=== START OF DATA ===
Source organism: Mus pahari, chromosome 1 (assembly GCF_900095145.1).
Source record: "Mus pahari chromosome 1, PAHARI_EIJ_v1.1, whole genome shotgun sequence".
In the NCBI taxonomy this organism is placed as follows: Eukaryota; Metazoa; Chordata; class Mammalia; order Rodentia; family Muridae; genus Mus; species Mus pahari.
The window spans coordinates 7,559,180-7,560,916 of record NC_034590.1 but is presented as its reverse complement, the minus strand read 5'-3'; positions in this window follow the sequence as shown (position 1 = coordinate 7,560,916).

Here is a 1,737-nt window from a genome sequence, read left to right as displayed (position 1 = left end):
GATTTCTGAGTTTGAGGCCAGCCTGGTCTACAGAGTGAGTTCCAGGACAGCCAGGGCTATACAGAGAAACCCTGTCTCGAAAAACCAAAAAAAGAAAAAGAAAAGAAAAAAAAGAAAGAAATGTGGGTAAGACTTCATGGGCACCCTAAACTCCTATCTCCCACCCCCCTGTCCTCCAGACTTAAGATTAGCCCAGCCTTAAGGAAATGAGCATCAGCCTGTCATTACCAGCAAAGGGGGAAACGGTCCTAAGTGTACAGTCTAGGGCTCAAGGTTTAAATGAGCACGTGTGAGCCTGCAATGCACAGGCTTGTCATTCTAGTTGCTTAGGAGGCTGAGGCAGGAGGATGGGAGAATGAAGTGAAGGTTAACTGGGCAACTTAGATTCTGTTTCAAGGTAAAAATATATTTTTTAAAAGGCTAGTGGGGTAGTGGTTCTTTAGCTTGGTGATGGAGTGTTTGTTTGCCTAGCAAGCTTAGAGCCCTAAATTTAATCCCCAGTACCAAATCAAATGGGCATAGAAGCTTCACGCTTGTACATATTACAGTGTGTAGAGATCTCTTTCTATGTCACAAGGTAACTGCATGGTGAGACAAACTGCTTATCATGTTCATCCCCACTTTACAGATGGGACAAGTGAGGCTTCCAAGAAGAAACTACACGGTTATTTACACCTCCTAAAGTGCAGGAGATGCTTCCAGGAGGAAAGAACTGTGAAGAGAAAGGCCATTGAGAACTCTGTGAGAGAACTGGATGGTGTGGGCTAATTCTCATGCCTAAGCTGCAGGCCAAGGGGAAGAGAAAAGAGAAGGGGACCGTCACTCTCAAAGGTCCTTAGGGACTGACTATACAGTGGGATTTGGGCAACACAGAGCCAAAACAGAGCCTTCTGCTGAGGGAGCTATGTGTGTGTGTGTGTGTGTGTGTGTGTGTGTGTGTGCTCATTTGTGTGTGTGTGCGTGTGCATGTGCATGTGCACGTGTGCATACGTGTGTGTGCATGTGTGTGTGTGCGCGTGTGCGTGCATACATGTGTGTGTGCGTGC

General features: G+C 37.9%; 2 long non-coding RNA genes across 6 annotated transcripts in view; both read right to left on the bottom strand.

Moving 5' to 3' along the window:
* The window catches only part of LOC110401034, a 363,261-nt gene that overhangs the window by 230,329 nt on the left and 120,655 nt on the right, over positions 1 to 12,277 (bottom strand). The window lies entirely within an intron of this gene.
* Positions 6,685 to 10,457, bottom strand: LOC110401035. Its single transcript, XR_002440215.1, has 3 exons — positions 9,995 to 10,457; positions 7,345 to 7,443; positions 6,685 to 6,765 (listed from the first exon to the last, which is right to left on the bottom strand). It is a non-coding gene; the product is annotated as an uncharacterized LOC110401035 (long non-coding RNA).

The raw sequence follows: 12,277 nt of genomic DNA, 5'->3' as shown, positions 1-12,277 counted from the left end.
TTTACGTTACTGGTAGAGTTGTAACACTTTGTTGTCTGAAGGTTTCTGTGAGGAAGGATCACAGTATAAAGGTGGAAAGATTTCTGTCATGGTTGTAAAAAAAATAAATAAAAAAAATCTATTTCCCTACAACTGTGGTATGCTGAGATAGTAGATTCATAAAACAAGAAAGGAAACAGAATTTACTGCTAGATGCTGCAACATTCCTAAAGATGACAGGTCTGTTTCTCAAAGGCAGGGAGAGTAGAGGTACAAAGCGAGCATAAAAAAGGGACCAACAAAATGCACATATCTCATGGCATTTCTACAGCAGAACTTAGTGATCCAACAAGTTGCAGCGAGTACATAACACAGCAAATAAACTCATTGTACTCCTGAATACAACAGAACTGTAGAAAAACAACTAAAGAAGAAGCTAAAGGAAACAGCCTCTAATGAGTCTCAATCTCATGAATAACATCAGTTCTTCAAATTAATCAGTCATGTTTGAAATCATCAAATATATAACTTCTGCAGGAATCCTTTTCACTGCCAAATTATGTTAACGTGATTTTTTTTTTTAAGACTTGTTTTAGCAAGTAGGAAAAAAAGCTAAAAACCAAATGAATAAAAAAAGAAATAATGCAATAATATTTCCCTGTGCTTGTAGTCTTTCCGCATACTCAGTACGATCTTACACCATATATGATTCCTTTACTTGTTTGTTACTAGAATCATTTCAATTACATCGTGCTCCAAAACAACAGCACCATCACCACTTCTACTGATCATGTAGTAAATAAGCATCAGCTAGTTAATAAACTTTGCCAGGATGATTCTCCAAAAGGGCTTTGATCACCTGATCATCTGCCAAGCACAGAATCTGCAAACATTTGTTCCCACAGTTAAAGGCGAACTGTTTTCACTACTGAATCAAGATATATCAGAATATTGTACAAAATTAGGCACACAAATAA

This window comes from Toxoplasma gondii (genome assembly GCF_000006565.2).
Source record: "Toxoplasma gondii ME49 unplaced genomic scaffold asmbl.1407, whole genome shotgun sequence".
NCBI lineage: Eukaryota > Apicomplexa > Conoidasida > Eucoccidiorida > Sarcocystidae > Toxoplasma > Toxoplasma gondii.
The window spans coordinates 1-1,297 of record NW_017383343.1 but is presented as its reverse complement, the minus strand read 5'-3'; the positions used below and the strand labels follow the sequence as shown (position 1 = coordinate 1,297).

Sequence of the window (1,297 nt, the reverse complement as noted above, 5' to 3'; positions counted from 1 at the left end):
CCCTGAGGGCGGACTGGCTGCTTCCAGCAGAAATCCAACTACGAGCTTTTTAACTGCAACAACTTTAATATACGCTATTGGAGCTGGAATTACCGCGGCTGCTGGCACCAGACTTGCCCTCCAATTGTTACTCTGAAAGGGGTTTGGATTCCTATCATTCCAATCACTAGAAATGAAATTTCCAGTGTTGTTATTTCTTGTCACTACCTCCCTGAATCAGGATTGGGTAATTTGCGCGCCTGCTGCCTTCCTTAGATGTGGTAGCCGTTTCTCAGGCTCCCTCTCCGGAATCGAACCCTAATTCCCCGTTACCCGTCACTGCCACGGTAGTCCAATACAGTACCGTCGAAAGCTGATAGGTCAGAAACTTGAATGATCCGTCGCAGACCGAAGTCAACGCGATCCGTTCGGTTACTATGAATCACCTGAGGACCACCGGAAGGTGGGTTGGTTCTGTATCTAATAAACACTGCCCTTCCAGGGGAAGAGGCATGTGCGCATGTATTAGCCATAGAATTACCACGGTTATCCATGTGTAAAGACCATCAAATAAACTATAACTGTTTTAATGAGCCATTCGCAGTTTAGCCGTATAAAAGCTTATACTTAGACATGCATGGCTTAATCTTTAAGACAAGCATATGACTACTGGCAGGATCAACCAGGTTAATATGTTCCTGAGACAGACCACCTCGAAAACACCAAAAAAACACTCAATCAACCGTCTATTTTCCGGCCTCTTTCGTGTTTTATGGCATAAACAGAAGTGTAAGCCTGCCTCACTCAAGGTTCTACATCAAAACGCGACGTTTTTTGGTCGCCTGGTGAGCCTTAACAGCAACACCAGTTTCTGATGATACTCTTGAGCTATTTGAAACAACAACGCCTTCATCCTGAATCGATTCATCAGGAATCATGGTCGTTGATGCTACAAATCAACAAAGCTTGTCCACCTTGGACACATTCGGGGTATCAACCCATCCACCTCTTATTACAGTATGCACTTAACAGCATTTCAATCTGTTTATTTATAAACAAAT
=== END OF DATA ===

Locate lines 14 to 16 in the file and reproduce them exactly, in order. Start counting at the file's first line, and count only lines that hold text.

Source record: "Toxoplasma gondii ME49 unplaced genomic scaffold asmbl.1407, whole genome shotgun sequence".
NCBI lineage: Eukaryota > Apicomplexa > Conoidasida > Eucoccidiorida > Sarcocystidae > Toxoplasma > Toxoplasma gondii.
The window spans coordinates 1-1,297 of record NW_017383343.1 but is presented as its reverse complement, the minus strand read 5'-3'; the positions used below and the strand labels follow the sequence as shown (position 1 = coordinate 1,297).